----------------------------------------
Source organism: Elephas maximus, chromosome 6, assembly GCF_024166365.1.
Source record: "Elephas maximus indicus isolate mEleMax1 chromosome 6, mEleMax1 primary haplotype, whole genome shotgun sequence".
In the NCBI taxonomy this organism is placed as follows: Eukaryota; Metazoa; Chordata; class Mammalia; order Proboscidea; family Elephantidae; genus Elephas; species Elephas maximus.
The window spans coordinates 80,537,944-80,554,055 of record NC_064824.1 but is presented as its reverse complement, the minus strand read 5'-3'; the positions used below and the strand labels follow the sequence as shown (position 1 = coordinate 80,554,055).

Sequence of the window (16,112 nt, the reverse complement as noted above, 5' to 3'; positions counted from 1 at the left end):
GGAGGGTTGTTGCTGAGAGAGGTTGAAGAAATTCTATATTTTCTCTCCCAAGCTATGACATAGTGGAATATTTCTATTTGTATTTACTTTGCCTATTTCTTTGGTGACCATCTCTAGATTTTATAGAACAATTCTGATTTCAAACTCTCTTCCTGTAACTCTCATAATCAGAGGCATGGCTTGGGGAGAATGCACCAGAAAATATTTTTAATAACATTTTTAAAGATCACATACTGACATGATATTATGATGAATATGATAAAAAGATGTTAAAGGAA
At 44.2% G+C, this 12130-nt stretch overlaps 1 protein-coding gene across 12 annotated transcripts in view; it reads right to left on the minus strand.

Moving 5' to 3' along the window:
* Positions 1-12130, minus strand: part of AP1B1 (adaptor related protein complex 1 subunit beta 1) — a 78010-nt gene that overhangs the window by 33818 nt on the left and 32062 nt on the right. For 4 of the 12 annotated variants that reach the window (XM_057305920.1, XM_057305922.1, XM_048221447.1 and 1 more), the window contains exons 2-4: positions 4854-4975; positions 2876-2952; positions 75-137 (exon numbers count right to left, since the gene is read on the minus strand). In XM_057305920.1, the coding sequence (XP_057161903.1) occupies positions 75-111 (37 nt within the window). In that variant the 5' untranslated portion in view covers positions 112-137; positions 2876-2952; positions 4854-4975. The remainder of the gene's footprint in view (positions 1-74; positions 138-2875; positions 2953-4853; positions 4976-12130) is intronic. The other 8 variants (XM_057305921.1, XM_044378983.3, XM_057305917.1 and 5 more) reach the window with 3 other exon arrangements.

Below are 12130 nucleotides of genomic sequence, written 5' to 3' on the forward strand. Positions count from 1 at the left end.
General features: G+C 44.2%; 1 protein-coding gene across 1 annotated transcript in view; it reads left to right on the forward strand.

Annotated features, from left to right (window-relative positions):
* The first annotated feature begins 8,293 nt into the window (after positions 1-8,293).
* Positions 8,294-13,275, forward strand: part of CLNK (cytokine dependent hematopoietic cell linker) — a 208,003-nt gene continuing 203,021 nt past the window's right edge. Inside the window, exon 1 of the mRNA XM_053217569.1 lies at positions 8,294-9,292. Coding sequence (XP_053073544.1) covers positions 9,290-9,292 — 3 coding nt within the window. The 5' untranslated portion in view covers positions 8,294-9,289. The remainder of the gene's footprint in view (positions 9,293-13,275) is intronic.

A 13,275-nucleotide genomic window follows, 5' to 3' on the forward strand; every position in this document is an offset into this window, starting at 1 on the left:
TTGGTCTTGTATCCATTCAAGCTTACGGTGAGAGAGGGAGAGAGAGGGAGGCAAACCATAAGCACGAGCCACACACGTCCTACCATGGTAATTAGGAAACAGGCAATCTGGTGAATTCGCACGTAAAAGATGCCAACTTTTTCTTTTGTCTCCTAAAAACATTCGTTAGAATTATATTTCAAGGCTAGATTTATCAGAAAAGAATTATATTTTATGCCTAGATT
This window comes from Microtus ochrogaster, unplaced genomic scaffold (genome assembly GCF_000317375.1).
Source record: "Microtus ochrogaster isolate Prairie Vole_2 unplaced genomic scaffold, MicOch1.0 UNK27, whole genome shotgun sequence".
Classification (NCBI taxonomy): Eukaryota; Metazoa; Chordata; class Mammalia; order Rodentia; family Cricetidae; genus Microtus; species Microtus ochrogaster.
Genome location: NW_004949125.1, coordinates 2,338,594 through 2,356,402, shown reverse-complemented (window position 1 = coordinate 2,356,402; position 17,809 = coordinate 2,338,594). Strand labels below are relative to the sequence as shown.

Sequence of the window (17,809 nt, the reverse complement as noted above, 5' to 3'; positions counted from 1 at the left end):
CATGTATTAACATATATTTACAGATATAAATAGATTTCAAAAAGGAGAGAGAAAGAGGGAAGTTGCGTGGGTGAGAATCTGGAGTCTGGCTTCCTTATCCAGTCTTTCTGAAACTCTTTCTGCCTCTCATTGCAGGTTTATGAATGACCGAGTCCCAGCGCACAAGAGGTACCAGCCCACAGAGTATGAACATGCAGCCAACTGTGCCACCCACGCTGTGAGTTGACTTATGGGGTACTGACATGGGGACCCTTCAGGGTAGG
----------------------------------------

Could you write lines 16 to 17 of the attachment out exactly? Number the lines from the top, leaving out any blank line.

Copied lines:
TTGGTCTTGTATCCATTCAAGCTTACGGTGAGAGAGGGAGAGAGAGGGAGGCAAACCATAAGCACGAGCCACACACGTCCTACCATGGTAATTAGGAAACAGGCAATCTGGTGAATTCGCACGTAAAAGATGCCAACTTTTTCTTTTGTCTCCTAAAAACATTCGTTAGAATTATATTTCAAGGCTAGATTTATCAGAAAAGAATTATATTTTATGCCTAGATT
This window comes from Microtus ochrogaster, unplaced genomic scaffold (genome assembly GCF_000317375.1).